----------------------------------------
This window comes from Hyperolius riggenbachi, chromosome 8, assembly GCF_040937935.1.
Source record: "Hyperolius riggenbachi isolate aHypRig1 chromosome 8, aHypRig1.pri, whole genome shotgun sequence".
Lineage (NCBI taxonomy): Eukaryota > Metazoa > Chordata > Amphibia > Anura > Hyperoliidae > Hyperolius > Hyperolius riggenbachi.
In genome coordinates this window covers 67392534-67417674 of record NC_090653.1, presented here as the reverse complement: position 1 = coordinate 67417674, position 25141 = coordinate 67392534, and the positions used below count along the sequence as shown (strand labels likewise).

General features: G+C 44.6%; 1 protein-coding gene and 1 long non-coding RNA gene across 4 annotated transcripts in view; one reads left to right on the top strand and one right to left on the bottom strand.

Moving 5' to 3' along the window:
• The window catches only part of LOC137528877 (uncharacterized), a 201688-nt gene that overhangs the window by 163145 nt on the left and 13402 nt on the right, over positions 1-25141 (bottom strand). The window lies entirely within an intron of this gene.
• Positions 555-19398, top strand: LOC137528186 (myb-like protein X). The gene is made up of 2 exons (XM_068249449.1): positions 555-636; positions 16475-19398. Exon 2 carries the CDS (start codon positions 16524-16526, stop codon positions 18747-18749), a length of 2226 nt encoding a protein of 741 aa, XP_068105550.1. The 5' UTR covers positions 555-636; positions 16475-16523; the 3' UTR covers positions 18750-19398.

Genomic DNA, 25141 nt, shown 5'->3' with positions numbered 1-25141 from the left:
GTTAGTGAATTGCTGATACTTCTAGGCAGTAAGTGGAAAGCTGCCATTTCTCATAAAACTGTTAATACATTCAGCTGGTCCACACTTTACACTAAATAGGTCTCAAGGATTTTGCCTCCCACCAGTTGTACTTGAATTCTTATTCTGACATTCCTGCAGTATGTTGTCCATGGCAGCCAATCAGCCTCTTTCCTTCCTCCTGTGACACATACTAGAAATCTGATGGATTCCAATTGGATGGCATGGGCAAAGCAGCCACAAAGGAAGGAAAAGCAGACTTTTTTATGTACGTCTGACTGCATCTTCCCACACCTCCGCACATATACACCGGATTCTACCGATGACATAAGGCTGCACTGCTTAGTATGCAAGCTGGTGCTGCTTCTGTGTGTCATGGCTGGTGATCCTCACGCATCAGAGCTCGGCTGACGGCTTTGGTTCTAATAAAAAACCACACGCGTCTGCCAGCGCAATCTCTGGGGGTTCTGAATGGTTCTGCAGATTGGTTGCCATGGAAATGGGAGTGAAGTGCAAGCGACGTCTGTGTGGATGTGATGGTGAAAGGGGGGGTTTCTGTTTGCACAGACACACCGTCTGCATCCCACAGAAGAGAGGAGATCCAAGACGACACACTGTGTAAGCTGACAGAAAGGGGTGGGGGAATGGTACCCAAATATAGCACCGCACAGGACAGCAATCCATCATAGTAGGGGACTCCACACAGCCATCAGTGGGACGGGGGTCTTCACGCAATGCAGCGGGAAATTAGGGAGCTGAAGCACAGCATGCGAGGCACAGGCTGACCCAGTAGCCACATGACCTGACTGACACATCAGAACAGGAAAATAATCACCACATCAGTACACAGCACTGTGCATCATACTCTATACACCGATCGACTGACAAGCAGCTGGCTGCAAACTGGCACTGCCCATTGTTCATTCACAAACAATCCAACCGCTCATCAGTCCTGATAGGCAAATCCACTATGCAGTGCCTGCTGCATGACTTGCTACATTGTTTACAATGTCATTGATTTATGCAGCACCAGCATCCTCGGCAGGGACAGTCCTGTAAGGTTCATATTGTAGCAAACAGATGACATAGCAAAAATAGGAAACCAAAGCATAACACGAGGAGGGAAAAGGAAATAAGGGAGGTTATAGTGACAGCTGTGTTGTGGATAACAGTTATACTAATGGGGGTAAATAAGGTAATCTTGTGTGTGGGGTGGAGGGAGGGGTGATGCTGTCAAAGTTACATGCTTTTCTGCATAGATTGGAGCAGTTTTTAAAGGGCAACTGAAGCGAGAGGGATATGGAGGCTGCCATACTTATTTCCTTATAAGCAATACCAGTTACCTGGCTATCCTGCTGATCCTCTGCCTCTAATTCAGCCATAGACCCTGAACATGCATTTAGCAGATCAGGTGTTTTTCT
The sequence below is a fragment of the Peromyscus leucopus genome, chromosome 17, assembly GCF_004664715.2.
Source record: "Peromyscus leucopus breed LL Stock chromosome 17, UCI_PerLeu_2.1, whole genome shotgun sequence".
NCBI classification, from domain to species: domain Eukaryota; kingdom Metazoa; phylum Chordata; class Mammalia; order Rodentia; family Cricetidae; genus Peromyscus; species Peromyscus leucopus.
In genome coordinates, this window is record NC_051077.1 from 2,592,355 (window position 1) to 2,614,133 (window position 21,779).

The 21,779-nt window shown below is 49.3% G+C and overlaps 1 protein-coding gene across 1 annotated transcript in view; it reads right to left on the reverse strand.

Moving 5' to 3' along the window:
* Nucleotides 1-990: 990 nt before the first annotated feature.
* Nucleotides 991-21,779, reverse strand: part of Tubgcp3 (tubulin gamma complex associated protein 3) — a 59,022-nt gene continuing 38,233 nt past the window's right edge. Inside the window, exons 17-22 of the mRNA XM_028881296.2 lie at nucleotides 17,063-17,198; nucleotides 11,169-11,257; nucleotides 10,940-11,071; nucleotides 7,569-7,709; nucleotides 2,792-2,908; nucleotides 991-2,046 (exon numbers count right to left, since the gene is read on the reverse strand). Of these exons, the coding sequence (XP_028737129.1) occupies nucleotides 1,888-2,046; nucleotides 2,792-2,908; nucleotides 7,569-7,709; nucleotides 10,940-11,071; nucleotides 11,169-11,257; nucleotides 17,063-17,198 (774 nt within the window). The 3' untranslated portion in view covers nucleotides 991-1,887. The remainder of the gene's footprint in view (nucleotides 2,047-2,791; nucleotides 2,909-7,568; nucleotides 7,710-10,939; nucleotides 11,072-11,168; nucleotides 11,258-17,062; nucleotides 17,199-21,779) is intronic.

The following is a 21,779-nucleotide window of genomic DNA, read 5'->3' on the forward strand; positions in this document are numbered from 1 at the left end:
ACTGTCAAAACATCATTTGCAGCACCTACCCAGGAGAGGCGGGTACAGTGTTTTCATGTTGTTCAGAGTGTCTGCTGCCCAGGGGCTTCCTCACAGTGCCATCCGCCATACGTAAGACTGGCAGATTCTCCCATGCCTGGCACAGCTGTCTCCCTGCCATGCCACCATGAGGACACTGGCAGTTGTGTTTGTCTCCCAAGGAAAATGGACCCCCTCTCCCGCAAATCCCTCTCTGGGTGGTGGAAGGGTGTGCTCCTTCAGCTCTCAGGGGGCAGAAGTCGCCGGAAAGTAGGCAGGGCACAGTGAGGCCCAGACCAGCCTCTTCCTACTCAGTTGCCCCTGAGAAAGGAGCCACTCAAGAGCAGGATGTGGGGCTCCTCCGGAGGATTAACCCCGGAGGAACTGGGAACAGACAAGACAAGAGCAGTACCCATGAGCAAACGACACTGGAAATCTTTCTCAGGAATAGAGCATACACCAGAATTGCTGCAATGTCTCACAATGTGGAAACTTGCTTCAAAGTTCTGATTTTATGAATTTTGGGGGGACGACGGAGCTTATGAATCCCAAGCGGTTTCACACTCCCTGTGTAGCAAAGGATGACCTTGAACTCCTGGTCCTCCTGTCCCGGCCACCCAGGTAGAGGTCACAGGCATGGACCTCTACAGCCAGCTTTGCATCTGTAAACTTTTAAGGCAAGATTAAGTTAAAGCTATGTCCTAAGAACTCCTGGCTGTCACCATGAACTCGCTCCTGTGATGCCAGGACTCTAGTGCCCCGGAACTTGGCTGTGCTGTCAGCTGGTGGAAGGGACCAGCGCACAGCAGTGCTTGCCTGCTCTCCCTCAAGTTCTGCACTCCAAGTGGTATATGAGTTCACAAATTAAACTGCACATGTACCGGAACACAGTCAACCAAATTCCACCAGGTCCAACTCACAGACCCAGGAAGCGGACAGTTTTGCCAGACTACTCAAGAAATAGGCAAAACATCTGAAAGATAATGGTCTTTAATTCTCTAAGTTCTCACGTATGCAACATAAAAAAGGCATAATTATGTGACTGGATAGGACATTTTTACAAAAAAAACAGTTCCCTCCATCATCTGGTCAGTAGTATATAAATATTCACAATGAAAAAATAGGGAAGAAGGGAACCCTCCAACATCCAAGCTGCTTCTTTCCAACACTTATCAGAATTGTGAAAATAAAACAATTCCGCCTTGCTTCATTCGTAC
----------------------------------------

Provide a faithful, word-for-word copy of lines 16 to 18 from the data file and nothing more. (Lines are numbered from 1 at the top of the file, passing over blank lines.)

Moving 5' to 3' along the window:
* Nucleotides 1-990: 990 nt before the first annotated feature.
* Nucleotides 991-21,779, reverse strand: part of Tubgcp3 (tubulin gamma complex associated protein 3) — a 59,022-nt gene continuing 38,233 nt past the window's right edge. Inside the window, exons 17-22 of the mRNA XM_028881296.2 lie at nucleotides 17,063-17,198; nucleotides 11,169-11,257; nucleotides 10,940-11,071; nucleotides 7,569-7,709; nucleotides 2,792-2,908; nucleotides 991-2,046 (exon numbers count right to left, since the gene is read on the reverse strand). Of these exons, the coding sequence (XP_028737129.1) occupies nucleotides 1,888-2,046; nucleotides 2,792-2,908; nucleotides 7,569-7,709; nucleotides 10,940-11,071; nucleotides 11,169-11,257; nucleotides 17,063-17,198 (774 nt within the window). The 3' untranslated portion in view covers nucleotides 991-1,887. The remainder of the gene's footprint in view (nucleotides 2,047-2,791; nucleotides 2,909-7,568; nucleotides 7,710-10,939; nucleotides 11,072-11,168; nucleotides 11,258-17,062; nucleotides 17,199-21,779) is intronic.